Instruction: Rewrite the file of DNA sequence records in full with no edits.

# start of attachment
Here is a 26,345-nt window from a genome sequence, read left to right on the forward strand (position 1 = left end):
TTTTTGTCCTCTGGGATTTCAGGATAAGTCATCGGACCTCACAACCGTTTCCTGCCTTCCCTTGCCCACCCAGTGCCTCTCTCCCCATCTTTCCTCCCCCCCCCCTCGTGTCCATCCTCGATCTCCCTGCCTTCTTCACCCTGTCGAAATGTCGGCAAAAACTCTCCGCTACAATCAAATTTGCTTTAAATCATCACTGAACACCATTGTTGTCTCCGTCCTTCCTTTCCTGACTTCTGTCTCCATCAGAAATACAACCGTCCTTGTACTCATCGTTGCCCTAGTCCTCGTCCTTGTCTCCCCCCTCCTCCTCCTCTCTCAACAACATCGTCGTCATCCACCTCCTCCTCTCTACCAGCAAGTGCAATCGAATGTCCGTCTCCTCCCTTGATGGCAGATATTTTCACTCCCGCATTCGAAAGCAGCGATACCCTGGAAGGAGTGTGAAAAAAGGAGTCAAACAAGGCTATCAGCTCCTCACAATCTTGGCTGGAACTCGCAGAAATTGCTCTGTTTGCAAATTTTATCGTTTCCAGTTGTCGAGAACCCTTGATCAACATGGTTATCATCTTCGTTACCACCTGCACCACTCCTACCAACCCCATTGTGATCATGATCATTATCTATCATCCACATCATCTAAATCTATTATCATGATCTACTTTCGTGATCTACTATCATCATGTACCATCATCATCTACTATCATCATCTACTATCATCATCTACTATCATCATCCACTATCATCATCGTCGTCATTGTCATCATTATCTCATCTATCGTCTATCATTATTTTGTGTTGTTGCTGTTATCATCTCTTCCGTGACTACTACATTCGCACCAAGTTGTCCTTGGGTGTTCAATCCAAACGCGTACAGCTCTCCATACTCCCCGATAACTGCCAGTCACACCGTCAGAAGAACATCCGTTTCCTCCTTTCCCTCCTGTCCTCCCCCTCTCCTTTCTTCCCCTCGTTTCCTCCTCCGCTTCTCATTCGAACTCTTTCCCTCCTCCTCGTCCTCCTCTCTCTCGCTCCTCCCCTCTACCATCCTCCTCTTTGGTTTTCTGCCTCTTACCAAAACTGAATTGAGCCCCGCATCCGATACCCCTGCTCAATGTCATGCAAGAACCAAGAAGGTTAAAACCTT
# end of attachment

Here is a 26,345-nt window from a genome sequence, read left to right on the forward strand (position 1 = left end):
TTTTTGTCCTCTGGGATTTCAGGATAAGTCATCGGACCTCACAACCGTTTCCTGCCTTCCCTTGCCCACCCAGTGCCTCTCTCCCCATCTTTCCTCCCCCCCCCCTCGTGTCCATCCTCGATCTCCCTGCCTTCTTCACCCTGTCGAAATGTCGGCAAAAACTCTCCGCTACAATCAAATTTGCTTTAAATCATCACTGAACACCATTGTTGTCTCCGTCCTTCCTTTCCTGACTTCTGTCTCCATCAGAAATACAACCGTCCTTGTACTCATCGTTGCCCTAGTCCTCGTCCTTGTCTCCCCCCTCCTCCTCCTCTCTCAACAACATCGTCGTCATCCACCTCCTCCTCTCTACCAGCAAGTGCAATCGAATGTCCGTCTCCTCCCTTGATGGCAGATATTTTCACTCCCGCATTCGAAAGCAGCGATACCCTGGAAGGAGTGTGAAAAAAGGAGTCAAACAAGGCTATCAGCTCCTCACAATCTTGGCTGGAACTCGCAGAAATTGCTCTGTTTGCAAATTTTATCGTTTCCAGTTGTCGAGAACCCTTGATCAACATGGTTATCATCTTCGTTACCACCTGCACCACTCCTACCAACCCCATTGTGATCATGATCATTATCTATCATCCACATCATCTAAATCTATTATCATGATCTACTTTCGTGATCTACTATCATCATGTACCATCATCATCTACTATCATCATCTACTATCATCATCTACTATCATCATCCACTATCATCATCGTCGTCATTGTCATCATTATCTCATCTATCGTCTATCATTATTTTGTGTTGTTGCTGTTATCATCTCTTCCGTGACTACTACATTCGCACCAAGTTGTCCTTGGGTGTTCAATCCAAACGCGTACAGCTCTCCATACTCCCCGATAACTGCCAGTCACACCGTCAGAAGAACATCCGTTTCCTCCTTTCCCTCCTGTCCTCCCCCTCTCCTTTCTTCCCCTCGTTTCCTCCTCCGCTTCTCATTCGAACTCTTTCCCTCCTCCTCGTCCTCCTCTCTCTCGCTCCTCCCCTCTACCATCCTCCTCTTTGGTTTTCTGCCTCTTACCAAAACTGAATTGAGCCCCGCATCCGATACCCCTGCTCAATGTCATGCAAGAACCAAGAAGGTTAAAACCTT